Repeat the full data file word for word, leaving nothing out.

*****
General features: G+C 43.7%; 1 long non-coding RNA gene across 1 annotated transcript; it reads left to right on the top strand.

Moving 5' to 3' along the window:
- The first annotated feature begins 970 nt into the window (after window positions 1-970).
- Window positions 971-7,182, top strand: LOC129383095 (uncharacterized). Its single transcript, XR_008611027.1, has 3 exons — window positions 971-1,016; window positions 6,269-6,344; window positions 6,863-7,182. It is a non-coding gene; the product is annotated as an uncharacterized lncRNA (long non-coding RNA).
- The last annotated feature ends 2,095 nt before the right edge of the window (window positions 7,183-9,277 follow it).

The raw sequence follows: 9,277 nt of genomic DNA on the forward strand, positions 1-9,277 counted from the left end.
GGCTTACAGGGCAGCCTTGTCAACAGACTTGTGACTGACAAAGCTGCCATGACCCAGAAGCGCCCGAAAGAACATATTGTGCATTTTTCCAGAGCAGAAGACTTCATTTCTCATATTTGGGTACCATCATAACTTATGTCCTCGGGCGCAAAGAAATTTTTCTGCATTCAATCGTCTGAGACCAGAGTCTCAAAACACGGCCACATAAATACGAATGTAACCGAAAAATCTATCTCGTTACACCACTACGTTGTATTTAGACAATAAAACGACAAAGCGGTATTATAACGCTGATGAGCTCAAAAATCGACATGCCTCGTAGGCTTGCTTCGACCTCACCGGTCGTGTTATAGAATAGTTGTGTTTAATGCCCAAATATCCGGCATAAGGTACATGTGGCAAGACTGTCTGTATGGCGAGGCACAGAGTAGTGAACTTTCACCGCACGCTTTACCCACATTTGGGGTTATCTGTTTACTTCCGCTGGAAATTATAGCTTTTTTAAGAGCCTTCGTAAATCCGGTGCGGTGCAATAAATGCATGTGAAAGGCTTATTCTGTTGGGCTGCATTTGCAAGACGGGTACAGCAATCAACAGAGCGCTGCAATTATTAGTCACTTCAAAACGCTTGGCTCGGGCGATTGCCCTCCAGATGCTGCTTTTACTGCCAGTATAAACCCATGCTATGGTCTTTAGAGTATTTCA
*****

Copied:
General features: G+C 43.7%; 1 long non-coding RNA gene across 1 annotated transcript; it reads left to right on the top strand.

Moving 5' to 3' along the window:
- The first annotated feature begins 970 nt into the window (after window positions 1-970).
- Window positions 971-7,182, top strand: LOC129383095 (uncharacterized). Its single transcript, XR_008611027.1, has 3 exons — window positions 971-1,016; window positions 6,269-6,344; window positions 6,863-7,182. It is a non-coding gene; the product is annotated as an uncharacterized lncRNA (long non-coding RNA).
- The last annotated feature ends 2,095 nt before the right edge of the window (window positions 7,183-9,277 follow it).

The raw sequence follows: 9,277 nt of genomic DNA on the forward strand, positions 1-9,277 counted from the left end.
GGCTTACAGGGCAGCCTTGTCAACAGACTTGTGACTGACAAAGCTGCCATGACCCAGAAGCGCCCGAAAGAACATATTGTGCATTTTTCCAGAGCAGAAGACTTCATTTCTCATATTTGGGTACCATCATAACTTATGTCCTCGGGCGCAAAGAAATTTTTCTGCATTCAATCGTCTGAGACCAGAGTCTCAAAACACGGCCACATAAATACGAATGTAACCGAAAAATCTATCTCGTTACACCACTACGTTGTATTTAGACAATAAAACGACAAAGCGGTATTATAACGCTGATGAGCTCAAAAATCGACATGCCTCGTAGGCTTGCTTCGACCTCACCGGTCGTGTTATAGAATAGTTGTGTTTAATGCCCAAATATCCGGCATAAGGTACATGTGGCAAGACTGTCTGTATGGCGAGGCACAGAGTAGTGAACTTTCACCGCACGCTTTACCCACATTTGGGGTTATCTGTTTACTTCCGCTGGAAATTATAGCTTTTTTAAGAGCCTTCGTAAATCCGGTGCGGTGCAATAAATGCATGTGAAAGGCTTATTCTGTTGGGCTGCATTTGCAAGACGGGTACAGCAATCAACAGAGCGCTGCAATTATTAGTCACTTCAAAACGCTTGGCTCGGGCGATTGCCCTCCAGATGCTGCTTTTACTGCCAGTATAAACCCATGCTATGGTCTTTAGAGTATTTCA